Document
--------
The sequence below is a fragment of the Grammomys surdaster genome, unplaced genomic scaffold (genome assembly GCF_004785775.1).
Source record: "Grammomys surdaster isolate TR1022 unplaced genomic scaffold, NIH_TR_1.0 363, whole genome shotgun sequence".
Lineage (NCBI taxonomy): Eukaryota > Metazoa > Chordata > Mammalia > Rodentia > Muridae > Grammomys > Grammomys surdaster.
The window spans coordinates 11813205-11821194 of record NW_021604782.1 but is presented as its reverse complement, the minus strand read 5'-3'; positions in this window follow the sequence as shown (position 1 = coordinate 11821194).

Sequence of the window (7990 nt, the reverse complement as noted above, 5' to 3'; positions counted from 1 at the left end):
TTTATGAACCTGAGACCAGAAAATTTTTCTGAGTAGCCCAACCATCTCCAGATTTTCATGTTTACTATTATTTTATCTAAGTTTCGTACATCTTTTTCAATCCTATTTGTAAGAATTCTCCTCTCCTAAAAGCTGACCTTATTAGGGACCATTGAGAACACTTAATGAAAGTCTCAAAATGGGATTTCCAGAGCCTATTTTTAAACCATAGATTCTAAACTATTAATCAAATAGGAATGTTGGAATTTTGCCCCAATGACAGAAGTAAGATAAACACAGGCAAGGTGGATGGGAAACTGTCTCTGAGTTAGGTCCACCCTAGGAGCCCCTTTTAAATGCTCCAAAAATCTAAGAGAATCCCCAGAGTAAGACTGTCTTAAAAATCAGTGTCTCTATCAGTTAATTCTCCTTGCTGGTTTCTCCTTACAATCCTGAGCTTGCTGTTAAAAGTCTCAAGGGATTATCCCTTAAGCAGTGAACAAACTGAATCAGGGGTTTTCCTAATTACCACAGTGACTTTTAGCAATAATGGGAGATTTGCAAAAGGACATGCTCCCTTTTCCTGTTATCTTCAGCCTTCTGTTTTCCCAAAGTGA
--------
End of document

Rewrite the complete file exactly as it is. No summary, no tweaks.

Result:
The sequence below is a fragment of the Grammomys surdaster genome, unplaced genomic scaffold (genome assembly GCF_004785775.1).
Source record: "Grammomys surdaster isolate TR1022 unplaced genomic scaffold, NIH_TR_1.0 363, whole genome shotgun sequence".
Lineage (NCBI taxonomy): Eukaryota > Metazoa > Chordata > Mammalia > Rodentia > Muridae > Grammomys > Grammomys surdaster.
The window spans coordinates 11813205-11821194 of record NW_021604782.1 but is presented as its reverse complement, the minus strand read 5'-3'; positions in this window follow the sequence as shown (position 1 = coordinate 11821194).

Sequence of the window (7990 nt, the reverse complement as noted above, 5' to 3'; positions counted from 1 at the left end):
TTTATGAACCTGAGACCAGAAAATTTTTCTGAGTAGCCCAACCATCTCCAGATTTTCATGTTTACTATTATTTTATCTAAGTTTCGTACATCTTTTTCAATCCTATTTGTAAGAATTCTCCTCTCCTAAAAGCTGACCTTATTAGGGACCATTGAGAACACTTAATGAAAGTCTCAAAATGGGATTTCCAGAGCCTATTTTTAAACCATAGATTCTAAACTATTAATCAAATAGGAATGTTGGAATTTTGCCCCAATGACAGAAGTAAGATAAACACAGGCAAGGTGGATGGGAAACTGTCTCTGAGTTAGGTCCACCCTAGGAGCCCCTTTTAAATGCTCCAAAAATCTAAGAGAATCCCCAGAGTAAGACTGTCTTAAAAATCAGTGTCTCTATCAGTTAATTCTCCTTGCTGGTTTCTCCTTACAATCCTGAGCTTGCTGTTAAAAGTCTCAAGGGATTATCCCTTAAGCAGTGAACAAACTGAATCAGGGGTTTTCCTAATTACCACAGTGACTTTTAGCAATAATGGGAGATTTGCAAAAGGACATGCTCCCTTTTCCTGTTATCTTCAGCCTTCTGTTTTCCCAAAGTGA